Whilst working at HK security for a few weeks prior to Chubb, I had installed several passive infrared detectors, (PIR’s).
These consisted of an infrared sensor located behind a Fresnel lens, the lens focussed patches of the floor and walls opposite the detector onto the sensor. The sensor would read the room temperature which may fluctuate slowly, when a person walked into the room, their movement would block one or more of the patches being measured causing a rise of the sensor to body temperature, and then back to room, this could be measured and trigger an alarm.
When I arrived at Chubb, they did not use PIR’s, at this time the jury was out for the insurance companies as to whether PIR detectors were suitable devices to detect intruders in favour of active devices such as microwave and ultrasonic detectors.
These emitted a signal, either microwave radiation or ultrasonic audio which was reflected from the environment to the detector and received by either a microwave antenna or an ultrasonic microphone. If the frequency returning to the detector was unchanged from that being emitted, the detector would be in an all clear status, when a person entered the area, as they walked the reflected signal would shift in frequency, this was an established scientific principle called Doppler Shift, such a change would trigger an alarm event.
Like most things, there were issues. Ultrasonic detectors used more power the higher the frequency chosen for the design, and more power to attain a greater range hence most were set to around 16.5 kilohertz and just 8 metres range, dogs could definitely hear these, and some humans could just about detect their transmission, so they were not liked by teenagers who had the most sensitive hearing at high frequencies. I had always been able to hear the line output transformers whistle from colour TVs which was 15.6 Kilohertz so I was susceptible to the issue and would not have wanted one in my home.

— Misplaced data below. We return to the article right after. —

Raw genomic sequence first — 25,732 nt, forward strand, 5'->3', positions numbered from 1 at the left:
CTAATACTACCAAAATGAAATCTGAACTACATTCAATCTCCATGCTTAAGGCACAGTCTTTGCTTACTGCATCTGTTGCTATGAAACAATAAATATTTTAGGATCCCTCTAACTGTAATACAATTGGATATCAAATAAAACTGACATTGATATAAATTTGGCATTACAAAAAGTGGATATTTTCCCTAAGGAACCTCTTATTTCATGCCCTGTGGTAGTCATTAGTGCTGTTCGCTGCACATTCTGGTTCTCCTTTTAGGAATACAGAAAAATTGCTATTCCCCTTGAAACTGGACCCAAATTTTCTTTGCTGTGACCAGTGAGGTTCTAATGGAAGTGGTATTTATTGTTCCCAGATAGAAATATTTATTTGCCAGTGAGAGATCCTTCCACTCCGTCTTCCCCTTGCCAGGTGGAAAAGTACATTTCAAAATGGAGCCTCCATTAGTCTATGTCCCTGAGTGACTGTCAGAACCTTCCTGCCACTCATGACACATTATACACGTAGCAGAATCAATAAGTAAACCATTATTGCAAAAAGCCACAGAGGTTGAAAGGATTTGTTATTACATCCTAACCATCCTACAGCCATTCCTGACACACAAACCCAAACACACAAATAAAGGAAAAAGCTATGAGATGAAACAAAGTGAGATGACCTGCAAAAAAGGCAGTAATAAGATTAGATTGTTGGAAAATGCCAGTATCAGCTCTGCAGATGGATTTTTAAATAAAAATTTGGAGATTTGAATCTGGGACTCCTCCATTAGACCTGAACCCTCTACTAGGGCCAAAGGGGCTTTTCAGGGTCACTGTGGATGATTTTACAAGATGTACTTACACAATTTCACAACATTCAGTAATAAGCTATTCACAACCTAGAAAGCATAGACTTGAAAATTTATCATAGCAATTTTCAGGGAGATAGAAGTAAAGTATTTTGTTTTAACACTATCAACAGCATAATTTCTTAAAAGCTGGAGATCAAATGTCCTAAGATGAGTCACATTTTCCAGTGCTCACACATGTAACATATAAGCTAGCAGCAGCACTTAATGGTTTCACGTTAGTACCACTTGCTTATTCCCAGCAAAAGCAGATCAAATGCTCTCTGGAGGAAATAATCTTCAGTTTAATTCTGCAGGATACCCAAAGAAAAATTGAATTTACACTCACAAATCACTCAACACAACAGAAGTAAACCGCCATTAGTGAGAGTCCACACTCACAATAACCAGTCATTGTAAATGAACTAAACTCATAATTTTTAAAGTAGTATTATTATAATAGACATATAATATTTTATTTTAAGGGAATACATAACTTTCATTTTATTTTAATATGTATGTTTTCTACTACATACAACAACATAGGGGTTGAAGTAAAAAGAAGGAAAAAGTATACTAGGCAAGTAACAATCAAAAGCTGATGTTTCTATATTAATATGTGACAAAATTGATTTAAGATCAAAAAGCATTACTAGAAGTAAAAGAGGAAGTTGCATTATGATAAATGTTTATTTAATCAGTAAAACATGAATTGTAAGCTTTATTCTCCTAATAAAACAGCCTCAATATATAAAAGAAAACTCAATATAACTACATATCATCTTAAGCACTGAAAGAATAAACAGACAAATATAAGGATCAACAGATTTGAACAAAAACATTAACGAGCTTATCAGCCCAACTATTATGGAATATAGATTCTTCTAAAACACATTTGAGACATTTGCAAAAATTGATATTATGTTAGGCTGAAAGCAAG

Ultrasonic detectors did have one benefit over microwaves, they remained enclosed in the room in which they were installed.
Microwaves however could travel straight through glass, plasterboard, wood, and plastic. Great care had to be taken when installing these units to avoid false alarm hazards such as people in a room within the main building with glass, wood, or plasterboard walls. Water moving in plastic pipes. Detection of larger targets such as lorries and vans on a road outside visible through windows etc.
The MESL microwave unit would be installed to cover large areas, typically 100 X 70 metres within mills and factories. It could take half a day to install a detector, and a week to resolve the environment issues, chicken wire was the answer to ensuring the detector did not see targets through walls/glass. It was necessary to install the wire over windows, water pipes, plasterboard walls etc. to keep the signal within the area of the building required.
Eventually PIR detectors stole the crown and were authorised for use by insurance risk underwriters, it was the development of the dual detector which gave these their overall win. Instead of a single detector which would see a series of increases and decreases in temperature as a person walked in the room, the dual element detectors would see a rise on one element, then a rise in the other element at the same time the first went back to room temperature, then the second element would return to room temperature. Typically, two of these signature changes within a time frame were required for an alarm.
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